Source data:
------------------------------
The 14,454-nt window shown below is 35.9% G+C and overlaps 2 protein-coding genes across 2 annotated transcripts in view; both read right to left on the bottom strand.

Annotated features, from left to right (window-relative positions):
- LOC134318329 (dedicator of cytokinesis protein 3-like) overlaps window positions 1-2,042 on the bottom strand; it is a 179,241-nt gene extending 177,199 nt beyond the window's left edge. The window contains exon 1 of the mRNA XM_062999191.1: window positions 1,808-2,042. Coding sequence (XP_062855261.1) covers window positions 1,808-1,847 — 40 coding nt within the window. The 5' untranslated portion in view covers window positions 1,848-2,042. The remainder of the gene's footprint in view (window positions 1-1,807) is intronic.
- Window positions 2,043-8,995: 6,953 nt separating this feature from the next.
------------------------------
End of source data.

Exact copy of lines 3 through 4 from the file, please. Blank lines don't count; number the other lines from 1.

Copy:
- LOC134318329 (dedicator of cytokinesis protein 3-like) overlaps window positions 1-2,042 on the bottom strand; it is a 179,241-nt gene extending 177,199 nt beyond the window's left edge. The window contains exon 1 of the mRNA XM_062999191.1: window positions 1,808-2,042. Coding sequence (XP_062855261.1) covers window positions 1,808-1,847 — 40 coding nt within the window. The 5' untranslated portion in view covers window positions 1,848-2,042. The remainder of the gene's footprint in view (window positions 1-1,807) is intronic.
- Window positions 2,043-8,995: 6,953 nt separating this feature from the next.